Dr. Paul Rumble, a veterinarian from Milford, Conn., knows first hand the challenges of living with chronic pain. Following abdominal surgery for diverticulitis, a buildup of scar tissue left him in agony.
Laparoscopic treatments, which use a tiny camera to guide surgeons' hands, provided temporary relief, but not enough. When the problem came back, Rumble's physician prescribed morphine. The drug worked, but taking it also meant relying on a narcotic to be free of symptoms.
"I was doing great on the morphine, and [the doctor] said, 'OK, that's the end of the story. You're on morphine. You're doing great. Adios,' " Rumble said. "But I said, 'I really don't want to be on morphine for the rest of my life.' "
Enter the pain specialist, who eventually helped Rumble overcome his intense discomfort. Chances are, if your regular doctor runs out of options to treat you for chronic pain, you will be referred to a pain specialist or pain clinic that offers a variety of services -- from drugs to acupuncture and psychological help -- to reduce your symptoms.
But what exactly do these specialists offer? And why should you visit them?
Before the field of pain medicine was created, doctors "looked at pain management with blinders on, with one focus," said Dr. Carol A. Warfield, who is the chair of the department of anesthesia, critical care and pain medicine at Beth Israel Deaconess Medical Center in Boston and a professor at Harvard Medical School.
"If all you have is a hammer, everything starts looking like a nail," she said.
In the 1960s, people in the medical community began to consider pain as a specialty, with the idea of bringing together such fields as internal medicine, chiropractics, surgery, psychology and acupuncture to provide many options for success, Warfield said. The movement was popularized in the 1970s and advanced throughout the years.
Anesthesiologists were in the equation early on because of their experience with easing pain during surgery and with drugs such as narcotics, pain relievers, nerve blocks and other treatments, she said. The American Board of Anesthesiology first added a certification in pain medicine in 1993.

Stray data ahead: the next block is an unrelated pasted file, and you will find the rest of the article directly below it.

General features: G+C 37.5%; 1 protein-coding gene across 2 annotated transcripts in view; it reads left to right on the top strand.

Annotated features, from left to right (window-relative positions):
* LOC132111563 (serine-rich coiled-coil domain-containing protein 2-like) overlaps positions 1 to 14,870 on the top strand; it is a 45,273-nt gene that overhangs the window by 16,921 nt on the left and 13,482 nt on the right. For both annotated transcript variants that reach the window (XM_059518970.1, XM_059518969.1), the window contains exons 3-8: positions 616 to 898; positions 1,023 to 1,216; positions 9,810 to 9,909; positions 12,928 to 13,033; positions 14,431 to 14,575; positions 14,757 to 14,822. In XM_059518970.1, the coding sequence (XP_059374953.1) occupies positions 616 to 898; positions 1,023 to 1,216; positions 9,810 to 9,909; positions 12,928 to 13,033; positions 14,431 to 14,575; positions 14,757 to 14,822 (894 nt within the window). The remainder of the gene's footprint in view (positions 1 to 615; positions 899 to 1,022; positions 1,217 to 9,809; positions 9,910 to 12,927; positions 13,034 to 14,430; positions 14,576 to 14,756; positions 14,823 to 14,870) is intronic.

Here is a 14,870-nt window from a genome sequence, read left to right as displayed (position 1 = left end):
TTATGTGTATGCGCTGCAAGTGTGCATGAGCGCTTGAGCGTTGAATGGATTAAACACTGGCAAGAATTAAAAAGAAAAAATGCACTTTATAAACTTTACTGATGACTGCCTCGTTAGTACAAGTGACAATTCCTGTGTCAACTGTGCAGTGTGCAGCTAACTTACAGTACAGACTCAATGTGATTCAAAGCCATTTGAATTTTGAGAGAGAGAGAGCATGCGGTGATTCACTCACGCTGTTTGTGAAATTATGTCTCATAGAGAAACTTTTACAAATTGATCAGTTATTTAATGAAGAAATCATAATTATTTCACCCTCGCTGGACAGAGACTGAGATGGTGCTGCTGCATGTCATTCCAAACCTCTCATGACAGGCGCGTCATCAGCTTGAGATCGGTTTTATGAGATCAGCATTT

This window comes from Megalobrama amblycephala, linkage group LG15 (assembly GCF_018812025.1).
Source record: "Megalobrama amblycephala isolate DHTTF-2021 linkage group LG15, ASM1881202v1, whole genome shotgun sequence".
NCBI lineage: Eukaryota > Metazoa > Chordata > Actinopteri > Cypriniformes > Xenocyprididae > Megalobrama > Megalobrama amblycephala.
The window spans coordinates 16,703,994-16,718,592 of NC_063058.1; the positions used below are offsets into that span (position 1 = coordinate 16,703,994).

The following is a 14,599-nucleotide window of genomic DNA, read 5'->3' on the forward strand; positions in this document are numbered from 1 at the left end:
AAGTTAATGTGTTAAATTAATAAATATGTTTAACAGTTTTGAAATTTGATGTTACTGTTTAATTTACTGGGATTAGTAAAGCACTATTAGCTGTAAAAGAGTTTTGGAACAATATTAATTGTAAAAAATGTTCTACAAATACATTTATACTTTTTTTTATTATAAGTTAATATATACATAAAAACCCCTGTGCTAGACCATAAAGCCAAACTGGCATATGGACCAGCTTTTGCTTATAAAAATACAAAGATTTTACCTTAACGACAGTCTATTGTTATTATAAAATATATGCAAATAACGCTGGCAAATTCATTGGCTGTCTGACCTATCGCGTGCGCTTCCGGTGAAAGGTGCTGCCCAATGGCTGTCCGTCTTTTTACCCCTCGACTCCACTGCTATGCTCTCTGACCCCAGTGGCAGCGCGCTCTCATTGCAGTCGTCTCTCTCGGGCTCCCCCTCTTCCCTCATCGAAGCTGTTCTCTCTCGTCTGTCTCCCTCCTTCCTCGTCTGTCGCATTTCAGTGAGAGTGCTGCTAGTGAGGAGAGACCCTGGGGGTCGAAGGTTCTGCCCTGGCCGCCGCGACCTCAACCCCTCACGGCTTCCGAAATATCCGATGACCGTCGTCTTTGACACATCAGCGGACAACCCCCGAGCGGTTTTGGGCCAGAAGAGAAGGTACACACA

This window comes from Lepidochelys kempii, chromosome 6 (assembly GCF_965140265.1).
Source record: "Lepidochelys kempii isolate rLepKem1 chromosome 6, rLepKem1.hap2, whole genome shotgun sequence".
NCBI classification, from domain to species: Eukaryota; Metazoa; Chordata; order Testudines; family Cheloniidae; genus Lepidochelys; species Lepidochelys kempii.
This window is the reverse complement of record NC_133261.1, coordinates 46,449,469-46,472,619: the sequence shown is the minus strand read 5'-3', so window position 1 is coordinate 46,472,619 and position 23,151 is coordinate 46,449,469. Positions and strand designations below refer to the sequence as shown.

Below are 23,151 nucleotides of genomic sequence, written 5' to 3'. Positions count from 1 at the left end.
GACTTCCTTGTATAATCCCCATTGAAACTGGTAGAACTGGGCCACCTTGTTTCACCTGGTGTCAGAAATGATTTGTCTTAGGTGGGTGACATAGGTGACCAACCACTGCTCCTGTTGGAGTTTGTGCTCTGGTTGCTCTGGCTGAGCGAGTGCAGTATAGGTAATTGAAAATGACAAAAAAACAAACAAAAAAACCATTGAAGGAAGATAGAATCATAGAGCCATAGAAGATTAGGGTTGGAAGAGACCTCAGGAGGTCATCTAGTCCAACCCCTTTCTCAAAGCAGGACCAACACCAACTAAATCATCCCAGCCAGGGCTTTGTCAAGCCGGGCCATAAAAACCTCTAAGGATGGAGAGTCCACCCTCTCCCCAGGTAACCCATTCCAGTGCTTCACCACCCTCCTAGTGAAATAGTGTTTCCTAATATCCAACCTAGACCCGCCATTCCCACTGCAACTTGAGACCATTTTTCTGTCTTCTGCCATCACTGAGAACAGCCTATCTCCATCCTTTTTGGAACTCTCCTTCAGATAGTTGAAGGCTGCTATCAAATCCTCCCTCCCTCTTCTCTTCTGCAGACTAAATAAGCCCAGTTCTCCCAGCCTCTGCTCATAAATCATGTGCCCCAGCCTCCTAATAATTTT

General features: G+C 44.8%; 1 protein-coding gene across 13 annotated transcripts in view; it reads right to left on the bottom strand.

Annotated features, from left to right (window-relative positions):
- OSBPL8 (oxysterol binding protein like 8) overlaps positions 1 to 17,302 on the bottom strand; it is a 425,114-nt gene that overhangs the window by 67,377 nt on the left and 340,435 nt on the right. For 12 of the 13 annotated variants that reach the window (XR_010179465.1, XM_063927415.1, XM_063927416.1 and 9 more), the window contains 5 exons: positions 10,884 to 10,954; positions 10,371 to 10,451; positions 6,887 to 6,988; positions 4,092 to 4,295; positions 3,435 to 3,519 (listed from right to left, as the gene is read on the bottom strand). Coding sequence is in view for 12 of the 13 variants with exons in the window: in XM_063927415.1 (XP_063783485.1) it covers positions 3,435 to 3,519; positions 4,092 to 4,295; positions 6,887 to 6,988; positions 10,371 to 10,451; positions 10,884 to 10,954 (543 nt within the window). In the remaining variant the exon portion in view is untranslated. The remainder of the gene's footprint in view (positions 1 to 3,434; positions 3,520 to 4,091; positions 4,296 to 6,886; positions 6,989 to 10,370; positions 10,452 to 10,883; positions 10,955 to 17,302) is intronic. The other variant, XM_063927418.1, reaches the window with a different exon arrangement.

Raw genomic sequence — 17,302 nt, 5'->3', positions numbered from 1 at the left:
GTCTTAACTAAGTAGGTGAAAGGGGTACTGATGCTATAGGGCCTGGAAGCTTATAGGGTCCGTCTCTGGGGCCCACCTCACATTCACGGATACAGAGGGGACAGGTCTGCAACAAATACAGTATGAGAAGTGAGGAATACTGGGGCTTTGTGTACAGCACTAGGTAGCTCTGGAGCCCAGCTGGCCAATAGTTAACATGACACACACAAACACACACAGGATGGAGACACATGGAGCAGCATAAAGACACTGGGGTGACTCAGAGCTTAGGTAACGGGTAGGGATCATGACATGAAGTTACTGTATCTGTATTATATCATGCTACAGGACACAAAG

Warfield opened the pain clinic at Harvard Medical School in 1980. It began with her seeing a few patients after a day of surgeries, but it is now one of the biggest clinics of its type in the country, with 100 employees and between 12,000 and 14,000 patients a year.
In addition to physicians who are pain specialists, the clinic offers a full-time psychologist, a neurologist, physical medicine nurses, physical therapists and others. "We do the whole gamut," she said.
With some of the same goals in mind, Dr. Joel Saper, a neurologist, founded the Michigan Head Pain and Neurological Institute in 1978 combining neurology, psychology, nursing, social work, anesthesiology, internal medicine, physical therapy and other services.
Treating pain is different from other specialties, Saper said, because it lacks an established hierarchy. For instance, for heart problems patients see cardiologists, or for brain surgery a neurosurgeon.
"Pain doesn't belong to one field," he said. "Anesthesiologists how have their own education curriculum, own knowledge base, own tools used to control pain. Physiatrists come from a different perspective of why a joint hurts or head hurts.